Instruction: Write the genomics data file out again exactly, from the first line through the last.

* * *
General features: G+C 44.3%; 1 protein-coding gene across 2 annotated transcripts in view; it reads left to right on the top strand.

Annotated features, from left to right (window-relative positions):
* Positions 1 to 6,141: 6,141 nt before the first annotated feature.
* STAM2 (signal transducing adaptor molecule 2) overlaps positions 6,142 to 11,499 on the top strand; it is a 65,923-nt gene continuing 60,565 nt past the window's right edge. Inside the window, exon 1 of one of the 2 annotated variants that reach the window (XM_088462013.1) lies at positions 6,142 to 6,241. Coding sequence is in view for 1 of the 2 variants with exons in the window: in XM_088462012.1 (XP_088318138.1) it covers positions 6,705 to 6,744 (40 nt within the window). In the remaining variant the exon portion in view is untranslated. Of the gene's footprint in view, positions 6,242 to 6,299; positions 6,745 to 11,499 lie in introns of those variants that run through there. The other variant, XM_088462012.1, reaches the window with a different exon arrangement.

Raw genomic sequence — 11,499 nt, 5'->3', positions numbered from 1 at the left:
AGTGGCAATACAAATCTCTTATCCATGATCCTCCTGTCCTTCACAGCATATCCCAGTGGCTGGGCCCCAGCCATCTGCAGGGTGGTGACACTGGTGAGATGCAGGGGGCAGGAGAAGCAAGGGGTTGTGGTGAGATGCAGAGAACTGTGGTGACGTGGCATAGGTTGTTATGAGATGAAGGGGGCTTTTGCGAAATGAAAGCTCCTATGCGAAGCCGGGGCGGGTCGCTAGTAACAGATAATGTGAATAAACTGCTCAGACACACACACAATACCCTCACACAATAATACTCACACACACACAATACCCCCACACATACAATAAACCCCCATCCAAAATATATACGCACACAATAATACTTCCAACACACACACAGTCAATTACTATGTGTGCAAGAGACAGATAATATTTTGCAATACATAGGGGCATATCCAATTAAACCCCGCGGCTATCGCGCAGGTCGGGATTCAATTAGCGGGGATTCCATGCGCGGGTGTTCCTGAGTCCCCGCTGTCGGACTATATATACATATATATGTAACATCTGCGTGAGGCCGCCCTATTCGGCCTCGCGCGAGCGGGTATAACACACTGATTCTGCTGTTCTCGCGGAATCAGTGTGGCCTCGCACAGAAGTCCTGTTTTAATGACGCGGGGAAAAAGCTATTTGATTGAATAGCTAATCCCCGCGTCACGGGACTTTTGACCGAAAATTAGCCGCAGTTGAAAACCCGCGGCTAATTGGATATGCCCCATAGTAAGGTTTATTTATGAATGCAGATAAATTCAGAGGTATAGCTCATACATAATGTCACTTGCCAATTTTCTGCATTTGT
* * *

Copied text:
General features: G+C 44.3%; 1 protein-coding gene across 2 annotated transcripts in view; it reads left to right on the top strand.

Annotated features, from left to right (window-relative positions):
* Positions 1 to 6,141: 6,141 nt before the first annotated feature.
* STAM2 (signal transducing adaptor molecule 2) overlaps positions 6,142 to 11,499 on the top strand; it is a 65,923-nt gene continuing 60,565 nt past the window's right edge. Inside the window, exon 1 of one of the 2 annotated variants that reach the window (XM_088462013.1) lies at positions 6,142 to 6,241. Coding sequence is in view for 1 of the 2 variants with exons in the window: in XM_088462012.1 (XP_088318138.1) it covers positions 6,705 to 6,744 (40 nt within the window). In the remaining variant the exon portion in view is untranslated. Of the gene's footprint in view, positions 6,242 to 6,299; positions 6,745 to 11,499 lie in introns of those variants that run through there. The other variant, XM_088462012.1, reaches the window with a different exon arrangement.

Raw genomic sequence — 11,499 nt, 5'->3', positions numbered from 1 at the left:
AGTGGCAATACAAATCTCTTATCCATGATCCTCCTGTCCTTCACAGCATATCCCAGTGGCTGGGCCCCAGCCATCTGCAGGGTGGTGACACTGGTGAGATGCAGGGGGCAGGAGAAGCAAGGGGTTGTGGTGAGATGCAGAGAACTGTGGTGACGTGGCATAGGTTGTTATGAGATGAAGGGGGCTTTTGCGAAATGAAAGCTCCTATGCGAAGCCGGGGCGGGTCGCTAGTAACAGATAATGTGAATAAACTGCTCAGACACACACACAATACCCTCACACAATAATACTCACACACACACAATACCCCCACACATACAATAAACCCCCATCCAAAATATATACGCACACAATAATACTTCCAACACACACACAGTCAATTACTATGTGTGCAAGAGACAGATAATATTTTGCAATACATAGGGGCATATCCAATTAAACCCCGCGGCTATCGCGCAGGTCGGGATTCAATTAGCGGGGATTCCATGCGCGGGTGTTCCTGAGTCCCCGCTGTCGGACTATATATACATATATATGTAACATCTGCGTGAGGCCGCCCTATTCGGCCTCGCGCGAGCGGGTATAACACACTGATTCTGCTGTTCTCGCGGAATCAGTGTGGCCTCGCACAGAAGTCCTGTTTTAATGACGCGGGGAAAAAGCTATTTGATTGAATAGCTAATCCCCGCGTCACGGGACTTTTGACCGAAAATTAGCCGCAGTTGAAAACCCGCGGCTAATTGGATATGCCCCATAGTAAGGTTTATTTATGAATGCAGATAAATTCAGAGGTATAGCTCATACATAATGTCACTTGCCAATTTTCTGCATTTGT